Lofty expansion goals and high debt over the years contributed to the demise of Kitson, the Los Angeles-based boutique known for catering to celebrities such as Paris Hilton and Rachel Zoe, sources said.
The pop-culture, lifestyle and fashion retailer said Thursday that it would shutter all operations — 17 stores and its online site — and began liquidation sales the same day. It wasn’t immediately clear whether the company would still need to file a Chapter 11 petition. James Wong, Kitson’s chief restructuring officer, said the company was in talks with potential buyers of the brand. Most of the stores are in California, but some are in Oregon and Nevada.
Fraser Ross founded the retailer in 2000. Kitson has helped many local designers by giving them a store to sell their products. Brands such as True Religion and Hudson Jeans were launched at Kitson before being picked up by Barneys New York and Nordstrom. If the brand had good sell-throughs, Kitson would push for greater exclusivity of the merchandise for its stores. That in turn contributed to the “go to” factor for celebrities seeking fashion that couldn’t be bought anywhere else.
Around 2013, the company decided that because its model was “proven,” it was the right time to strategically expand the business, according to then-chief executive officer Christopher Lee, who spoke at the Next Great Consumer Brands Conference co-presented by boutique investment banking firm Consensus Advisors and The Nasdaq OMX Group, held in March 2013 at Nasdaq’s MarketSite location in Times Square. The conference brings brands together with potential investors who attend the conference.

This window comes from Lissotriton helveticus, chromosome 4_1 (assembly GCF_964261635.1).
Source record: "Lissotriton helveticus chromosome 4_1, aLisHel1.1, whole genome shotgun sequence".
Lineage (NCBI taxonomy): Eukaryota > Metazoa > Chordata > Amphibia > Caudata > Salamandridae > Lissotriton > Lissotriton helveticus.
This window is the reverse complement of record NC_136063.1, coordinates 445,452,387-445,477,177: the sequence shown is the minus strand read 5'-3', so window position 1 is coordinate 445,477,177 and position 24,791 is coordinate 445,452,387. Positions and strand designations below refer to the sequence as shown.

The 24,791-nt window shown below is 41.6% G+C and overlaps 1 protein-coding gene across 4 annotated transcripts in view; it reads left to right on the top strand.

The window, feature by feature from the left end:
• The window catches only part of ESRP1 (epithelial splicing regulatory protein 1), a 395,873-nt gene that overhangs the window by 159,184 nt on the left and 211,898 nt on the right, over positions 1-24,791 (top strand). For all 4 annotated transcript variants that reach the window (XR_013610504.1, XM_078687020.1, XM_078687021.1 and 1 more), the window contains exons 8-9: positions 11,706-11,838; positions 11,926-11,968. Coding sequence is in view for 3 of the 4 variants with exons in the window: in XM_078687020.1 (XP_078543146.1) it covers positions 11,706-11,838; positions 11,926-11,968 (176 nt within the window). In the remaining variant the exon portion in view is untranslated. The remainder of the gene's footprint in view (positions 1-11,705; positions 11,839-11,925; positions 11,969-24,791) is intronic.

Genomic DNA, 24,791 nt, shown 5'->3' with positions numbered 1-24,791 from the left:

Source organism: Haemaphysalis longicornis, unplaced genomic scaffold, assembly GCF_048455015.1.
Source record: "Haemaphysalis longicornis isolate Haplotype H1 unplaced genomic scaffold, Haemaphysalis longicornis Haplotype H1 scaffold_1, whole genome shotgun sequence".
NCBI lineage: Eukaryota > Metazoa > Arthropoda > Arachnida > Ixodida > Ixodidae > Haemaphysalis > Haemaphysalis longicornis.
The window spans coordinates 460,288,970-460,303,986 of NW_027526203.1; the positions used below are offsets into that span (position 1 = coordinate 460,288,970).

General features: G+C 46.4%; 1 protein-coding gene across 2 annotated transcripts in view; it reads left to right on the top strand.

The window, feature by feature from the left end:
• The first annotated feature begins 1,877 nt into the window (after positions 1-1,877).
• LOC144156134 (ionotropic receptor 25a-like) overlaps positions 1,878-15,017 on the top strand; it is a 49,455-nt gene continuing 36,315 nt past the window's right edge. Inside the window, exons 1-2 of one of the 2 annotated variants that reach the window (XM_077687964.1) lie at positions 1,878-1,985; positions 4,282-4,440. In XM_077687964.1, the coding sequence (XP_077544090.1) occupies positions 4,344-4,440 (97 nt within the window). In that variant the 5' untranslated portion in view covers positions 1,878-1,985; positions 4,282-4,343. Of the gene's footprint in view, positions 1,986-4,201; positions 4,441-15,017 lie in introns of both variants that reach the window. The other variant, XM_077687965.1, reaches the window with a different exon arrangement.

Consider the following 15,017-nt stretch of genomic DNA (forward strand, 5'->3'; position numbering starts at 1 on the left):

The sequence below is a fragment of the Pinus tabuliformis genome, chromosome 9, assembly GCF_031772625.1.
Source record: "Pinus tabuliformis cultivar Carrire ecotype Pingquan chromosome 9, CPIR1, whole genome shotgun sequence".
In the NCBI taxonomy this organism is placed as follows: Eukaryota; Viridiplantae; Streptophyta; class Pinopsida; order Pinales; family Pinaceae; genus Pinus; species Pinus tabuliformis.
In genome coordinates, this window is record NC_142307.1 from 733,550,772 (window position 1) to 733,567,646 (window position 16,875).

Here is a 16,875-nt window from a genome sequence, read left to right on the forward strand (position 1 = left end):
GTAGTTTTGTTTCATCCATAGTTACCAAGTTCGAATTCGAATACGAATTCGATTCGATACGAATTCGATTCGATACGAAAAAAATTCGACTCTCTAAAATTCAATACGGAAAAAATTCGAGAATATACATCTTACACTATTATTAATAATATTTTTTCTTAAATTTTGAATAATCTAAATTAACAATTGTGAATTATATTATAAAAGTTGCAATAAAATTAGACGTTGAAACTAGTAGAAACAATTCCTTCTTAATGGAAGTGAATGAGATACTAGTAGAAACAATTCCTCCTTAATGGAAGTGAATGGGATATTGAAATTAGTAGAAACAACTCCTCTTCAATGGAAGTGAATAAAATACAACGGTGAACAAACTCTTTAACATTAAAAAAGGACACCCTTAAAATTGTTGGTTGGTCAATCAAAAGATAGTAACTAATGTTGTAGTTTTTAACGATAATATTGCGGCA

Lee told attendees, “We need capital to grow exponentially.” He also said then that the goal of the company was to “go public or be taken over by a public firm.” Lee, who recently left the company, could not be reached for comment.
The last public disclosure of the company’s financials was at the Consensus presentation, in which Lee said the company had annual volume of $30 million. The stores range in size from 2,000 square feet to 7,300 square feet. Sales average about $1,000 a square foot.
While Kitson locked in a new $15 million senior-secured credit facility from Salus Capital Partners in May 2013, it never was able to secure the investors it wanted to help it grow the business.
Sources said high rents likely contributed to the retailer’s debt. Another area that likely hurt Kitson has been the pullback on tourism in the U.S., whether to the stores located in the City of Angels or for those stopping over at LAX.
In 2013, Kitson expanded to a second site at LAX in Terminal 7, one of United Airlines’ terminals at the airport. That was part of a $1.9 billion piece of a $4.1 billion improvement program at the airport. The retail assortment comprised of a mix of national, international and local names, catering to the tourist known for being cash-rich but time poor. Chinese tourists in particular used to take nonstop flights to LAX, but have since pulled back from heading to the U.S. They have since preferred to go to Europe to take advantage of the weaker Euro as the U.S. dollar has gotten stronger.
In June, Kitson was able to obtain additional financing from BHK Investments LLC, an affiliate of Spencer Spirit Holdings, the operator of Spencer Gifts. With an immediate payment due to Salus, it was considered a last-ditch effort that allowed Kitson to stave off a liquidation at the time.